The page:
New Work is the new hot topic in the new startup capital of Europe: Berlin!
Meetups, workshops and discussions are popping up everywhere in (what once was) the “poor, but sexy” city. Let’s shed some light on this groundbreaking theory.
We have previously written about the challenges of digitalization: less noisy than the industrial revolution, and yet possibly more impactful. New Work responds precisely to the mass-unemployment that digital transformation is expected to create.
The concept was developed by Austrian Austro-American social philosopher Frithjof Bergmann.
With the current job system becoming more and more obsolete, he envisions the end of traditional wage labour and the beginning of a new era, characterized by autonomy, liberty, and participation in society.
In the words of Bergmann himself:
The purpose of technology should be to reduce the oppressive, spirit-breaking, dementing power of work – to use machines to do the work that is boring and repetitive. Then human beings can do the creative, imaginative, uplifting work.
It doesn’t sound so bad, does it? Imagine a world where all human beings can use their full potential, being it intellectual or physical, to do whatever they are passionate about, while at the same time actively contributing to the community.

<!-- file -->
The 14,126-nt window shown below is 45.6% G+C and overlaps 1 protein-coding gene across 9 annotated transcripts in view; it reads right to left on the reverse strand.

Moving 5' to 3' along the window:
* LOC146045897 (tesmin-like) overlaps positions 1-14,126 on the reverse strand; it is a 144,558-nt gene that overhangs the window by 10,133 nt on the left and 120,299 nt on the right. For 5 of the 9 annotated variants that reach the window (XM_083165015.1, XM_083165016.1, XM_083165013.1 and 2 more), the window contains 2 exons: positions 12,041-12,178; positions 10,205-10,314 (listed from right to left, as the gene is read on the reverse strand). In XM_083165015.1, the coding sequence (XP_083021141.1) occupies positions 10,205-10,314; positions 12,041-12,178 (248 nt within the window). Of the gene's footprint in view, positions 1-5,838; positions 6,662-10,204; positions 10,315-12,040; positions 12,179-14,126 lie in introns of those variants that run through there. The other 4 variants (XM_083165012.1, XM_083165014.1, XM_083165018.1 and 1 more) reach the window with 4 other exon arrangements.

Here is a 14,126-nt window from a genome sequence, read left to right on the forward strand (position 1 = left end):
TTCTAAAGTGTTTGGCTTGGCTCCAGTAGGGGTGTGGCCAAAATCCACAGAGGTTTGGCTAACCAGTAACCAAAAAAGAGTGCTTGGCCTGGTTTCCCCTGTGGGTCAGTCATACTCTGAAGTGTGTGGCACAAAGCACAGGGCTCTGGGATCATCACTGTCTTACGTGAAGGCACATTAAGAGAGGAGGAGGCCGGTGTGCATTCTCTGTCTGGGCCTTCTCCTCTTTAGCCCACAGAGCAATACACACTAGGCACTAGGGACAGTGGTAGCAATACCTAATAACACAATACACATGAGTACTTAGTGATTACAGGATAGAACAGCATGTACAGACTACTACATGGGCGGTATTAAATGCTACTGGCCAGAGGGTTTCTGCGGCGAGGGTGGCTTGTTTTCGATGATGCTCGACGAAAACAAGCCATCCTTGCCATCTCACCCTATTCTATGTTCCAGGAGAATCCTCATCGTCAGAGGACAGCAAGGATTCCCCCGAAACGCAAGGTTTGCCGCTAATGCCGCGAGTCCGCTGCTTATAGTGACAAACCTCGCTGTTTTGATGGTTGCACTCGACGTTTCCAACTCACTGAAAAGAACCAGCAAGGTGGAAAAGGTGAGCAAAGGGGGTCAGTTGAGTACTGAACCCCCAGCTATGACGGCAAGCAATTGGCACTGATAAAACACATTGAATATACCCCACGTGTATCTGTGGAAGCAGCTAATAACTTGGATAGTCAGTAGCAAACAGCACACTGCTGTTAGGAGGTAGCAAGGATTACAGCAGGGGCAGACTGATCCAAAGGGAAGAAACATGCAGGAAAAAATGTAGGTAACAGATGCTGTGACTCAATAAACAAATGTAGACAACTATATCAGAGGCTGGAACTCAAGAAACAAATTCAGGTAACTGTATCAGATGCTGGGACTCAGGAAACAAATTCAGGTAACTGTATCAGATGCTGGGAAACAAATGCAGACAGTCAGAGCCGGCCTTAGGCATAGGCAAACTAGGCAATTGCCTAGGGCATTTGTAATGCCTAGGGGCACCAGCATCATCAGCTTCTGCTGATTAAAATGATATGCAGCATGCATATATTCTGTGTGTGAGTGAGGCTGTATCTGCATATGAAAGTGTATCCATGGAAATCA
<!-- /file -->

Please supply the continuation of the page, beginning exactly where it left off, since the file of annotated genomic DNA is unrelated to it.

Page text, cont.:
The structure of New Work is made up of 3 components:
- Gainful employment at reduced hours.
- High-tech self-sufficiency and smart consumption: technology will allow goods to be produced autonomously in every household. At the same time, consumption and useless goods will be gradually reduced.
- New Work: what you are really passionate about, what you can do to contribute to society beyond the gainful employment system.
If you’re thinking this is all a bit utopian, think again!
The effectiveness of the 40-hours per week job structure is already being widely questioned. More and more people choose to be freelancers or to start their own company, in order to pursue their vocation and self-fulfillment. More and more companies are focusing on having a social or environmental impact, slowly abandoning the traditional business-for-business approach. New Work itself is already being “tested” in Detroit…
So get ready, because an invisible revolution is already taking place, with Berlin at the forefront. And guess where The Coaching Heads are based?
Read more about the fascinating theories of Frithjof Bergmann in Rethinking Work on a Global Scale and New Work, New Culture.